A few years ago a friend at work persuaded me to take up the game of bridge. I'd come across it in older novels, such as Agatha Christie's, but never played it. She told me it was a cheap, interesting evening out, and lessons were due to begin at her club. It seemed quite genteel, and gentle.
I loved it from the first evening lesson - I marvelled at the new language I was learning - how a simple couple of words could convey to my partner so much information, it was amazing.
I progressed and enjoyed the game, but then, moving from the shelter of lessons to the cut and thrust of the real gaming world, I discovered thinly veiled aggression awaited at many tables. I experiences partners who would berate their partner for tiny slip-ups in bidding, or for failing to remember a conventional, ie not true to the bidding, bid.
At one club, a couple partnered each other regularly, and both were good, though he was better than she. I remember seeing them walk out of the club room on a couple of occasions to "discuss" a point on which they disagreed. Acrimony was often in the air, and it could be embarassing sitting at the same table - though that could be the case with many partners, not just these.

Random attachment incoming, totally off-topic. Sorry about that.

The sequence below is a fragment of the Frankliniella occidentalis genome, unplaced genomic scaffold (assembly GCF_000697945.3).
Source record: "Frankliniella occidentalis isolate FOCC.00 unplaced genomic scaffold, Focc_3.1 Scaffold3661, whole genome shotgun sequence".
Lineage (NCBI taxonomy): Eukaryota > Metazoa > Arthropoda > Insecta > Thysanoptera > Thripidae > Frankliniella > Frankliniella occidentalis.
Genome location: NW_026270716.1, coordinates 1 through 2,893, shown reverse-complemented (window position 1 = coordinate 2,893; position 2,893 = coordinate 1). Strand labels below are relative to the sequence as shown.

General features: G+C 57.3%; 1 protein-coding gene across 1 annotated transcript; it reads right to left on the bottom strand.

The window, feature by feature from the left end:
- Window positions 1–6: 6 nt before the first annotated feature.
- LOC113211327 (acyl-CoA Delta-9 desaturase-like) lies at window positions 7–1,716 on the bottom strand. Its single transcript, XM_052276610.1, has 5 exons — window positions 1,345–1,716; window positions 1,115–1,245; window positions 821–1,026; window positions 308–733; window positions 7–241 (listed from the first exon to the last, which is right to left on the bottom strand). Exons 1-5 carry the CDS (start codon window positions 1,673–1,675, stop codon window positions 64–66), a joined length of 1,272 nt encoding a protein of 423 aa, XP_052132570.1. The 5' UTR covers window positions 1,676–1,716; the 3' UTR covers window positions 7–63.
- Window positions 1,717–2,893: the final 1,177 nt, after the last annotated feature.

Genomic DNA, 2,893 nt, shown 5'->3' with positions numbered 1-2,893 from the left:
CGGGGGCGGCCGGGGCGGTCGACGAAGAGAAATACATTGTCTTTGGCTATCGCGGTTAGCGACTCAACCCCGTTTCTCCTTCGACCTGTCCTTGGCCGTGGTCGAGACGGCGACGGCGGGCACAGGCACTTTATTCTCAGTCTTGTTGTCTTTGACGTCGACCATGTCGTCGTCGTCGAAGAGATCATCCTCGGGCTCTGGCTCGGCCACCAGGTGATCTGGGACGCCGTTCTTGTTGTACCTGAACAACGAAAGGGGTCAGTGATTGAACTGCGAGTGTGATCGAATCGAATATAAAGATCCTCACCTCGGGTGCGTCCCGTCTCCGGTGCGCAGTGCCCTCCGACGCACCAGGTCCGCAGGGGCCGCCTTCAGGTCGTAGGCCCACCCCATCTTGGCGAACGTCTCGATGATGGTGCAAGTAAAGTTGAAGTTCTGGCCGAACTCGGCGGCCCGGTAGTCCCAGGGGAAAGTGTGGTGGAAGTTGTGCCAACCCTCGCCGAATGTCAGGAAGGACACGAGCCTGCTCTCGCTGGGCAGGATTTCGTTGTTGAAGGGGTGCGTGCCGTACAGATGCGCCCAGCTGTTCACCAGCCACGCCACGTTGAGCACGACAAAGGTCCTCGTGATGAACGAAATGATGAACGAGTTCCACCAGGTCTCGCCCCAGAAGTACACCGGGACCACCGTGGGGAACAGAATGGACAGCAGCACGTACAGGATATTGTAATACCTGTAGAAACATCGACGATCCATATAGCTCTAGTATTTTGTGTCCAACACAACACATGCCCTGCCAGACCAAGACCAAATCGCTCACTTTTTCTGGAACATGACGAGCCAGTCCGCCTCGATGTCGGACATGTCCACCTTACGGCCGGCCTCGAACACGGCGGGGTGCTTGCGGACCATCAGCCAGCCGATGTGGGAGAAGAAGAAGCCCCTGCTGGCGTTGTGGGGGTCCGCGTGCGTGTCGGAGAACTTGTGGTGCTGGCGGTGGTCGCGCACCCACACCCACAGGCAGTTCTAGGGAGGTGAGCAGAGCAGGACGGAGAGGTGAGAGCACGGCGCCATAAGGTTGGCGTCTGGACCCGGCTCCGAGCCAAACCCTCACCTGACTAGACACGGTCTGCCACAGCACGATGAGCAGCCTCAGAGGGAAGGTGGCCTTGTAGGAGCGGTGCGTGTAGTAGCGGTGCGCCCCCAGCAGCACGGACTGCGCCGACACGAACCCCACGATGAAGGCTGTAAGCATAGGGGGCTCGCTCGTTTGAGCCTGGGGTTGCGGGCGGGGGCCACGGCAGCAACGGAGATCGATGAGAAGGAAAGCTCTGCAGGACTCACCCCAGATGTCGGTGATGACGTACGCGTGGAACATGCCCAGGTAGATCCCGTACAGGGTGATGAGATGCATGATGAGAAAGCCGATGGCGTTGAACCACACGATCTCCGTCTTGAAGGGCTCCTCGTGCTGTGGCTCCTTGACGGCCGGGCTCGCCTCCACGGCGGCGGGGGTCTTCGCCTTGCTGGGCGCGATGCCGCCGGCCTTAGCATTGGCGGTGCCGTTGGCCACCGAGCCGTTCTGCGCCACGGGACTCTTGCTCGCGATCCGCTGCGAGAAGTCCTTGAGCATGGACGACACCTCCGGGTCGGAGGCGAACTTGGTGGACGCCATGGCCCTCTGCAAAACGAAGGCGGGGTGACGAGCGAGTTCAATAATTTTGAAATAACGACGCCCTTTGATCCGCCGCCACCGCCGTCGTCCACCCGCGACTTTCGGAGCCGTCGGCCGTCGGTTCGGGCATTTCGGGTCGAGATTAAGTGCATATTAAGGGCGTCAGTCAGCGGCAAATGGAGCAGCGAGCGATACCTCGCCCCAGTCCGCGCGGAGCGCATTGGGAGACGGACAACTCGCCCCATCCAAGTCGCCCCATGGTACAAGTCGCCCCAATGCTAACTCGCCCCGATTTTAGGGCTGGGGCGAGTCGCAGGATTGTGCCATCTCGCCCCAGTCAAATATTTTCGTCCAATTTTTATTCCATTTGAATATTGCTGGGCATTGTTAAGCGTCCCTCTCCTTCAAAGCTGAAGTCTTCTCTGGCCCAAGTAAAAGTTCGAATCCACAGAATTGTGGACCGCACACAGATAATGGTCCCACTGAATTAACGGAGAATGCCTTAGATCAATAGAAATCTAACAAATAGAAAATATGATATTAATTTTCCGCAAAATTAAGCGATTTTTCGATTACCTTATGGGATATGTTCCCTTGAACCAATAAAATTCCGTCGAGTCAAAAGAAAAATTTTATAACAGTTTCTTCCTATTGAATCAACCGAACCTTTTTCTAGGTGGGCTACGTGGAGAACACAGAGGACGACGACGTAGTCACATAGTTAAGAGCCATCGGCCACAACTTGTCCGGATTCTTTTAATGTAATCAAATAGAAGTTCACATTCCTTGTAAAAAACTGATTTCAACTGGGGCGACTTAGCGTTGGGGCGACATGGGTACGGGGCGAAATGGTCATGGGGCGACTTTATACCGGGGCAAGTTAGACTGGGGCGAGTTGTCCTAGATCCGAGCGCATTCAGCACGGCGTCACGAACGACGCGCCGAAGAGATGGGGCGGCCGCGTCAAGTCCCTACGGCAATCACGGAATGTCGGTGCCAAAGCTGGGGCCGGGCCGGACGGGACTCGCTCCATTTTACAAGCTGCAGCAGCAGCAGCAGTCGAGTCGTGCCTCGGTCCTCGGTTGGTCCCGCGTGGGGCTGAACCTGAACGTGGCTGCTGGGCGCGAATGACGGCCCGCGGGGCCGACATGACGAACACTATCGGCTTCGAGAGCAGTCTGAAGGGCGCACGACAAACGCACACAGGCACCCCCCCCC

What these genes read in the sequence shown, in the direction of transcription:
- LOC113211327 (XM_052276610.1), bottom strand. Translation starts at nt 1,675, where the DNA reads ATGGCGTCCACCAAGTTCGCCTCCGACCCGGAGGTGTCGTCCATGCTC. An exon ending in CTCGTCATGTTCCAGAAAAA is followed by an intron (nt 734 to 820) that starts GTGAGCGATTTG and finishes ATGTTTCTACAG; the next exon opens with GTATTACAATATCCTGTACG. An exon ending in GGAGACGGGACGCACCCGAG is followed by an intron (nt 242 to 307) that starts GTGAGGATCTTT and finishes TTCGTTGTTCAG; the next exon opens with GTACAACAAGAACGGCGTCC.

An article in a friend's newspaper caught my eye - the grainy photo of the lady's face looked familiar, if a little fatter in the face. I found myself astounded as I read on. This poor lady had been found dead - stabbed over a hundred times. Her husband is accused of the crime of murder.
She looked familiar because she was the lady whose partner had often ridiculed her, and taken her outside to remonstrate with. I find it so sad that a life can be taken over a disagreement in a game of cards.
It is only a game - it shouldn't need a health warning.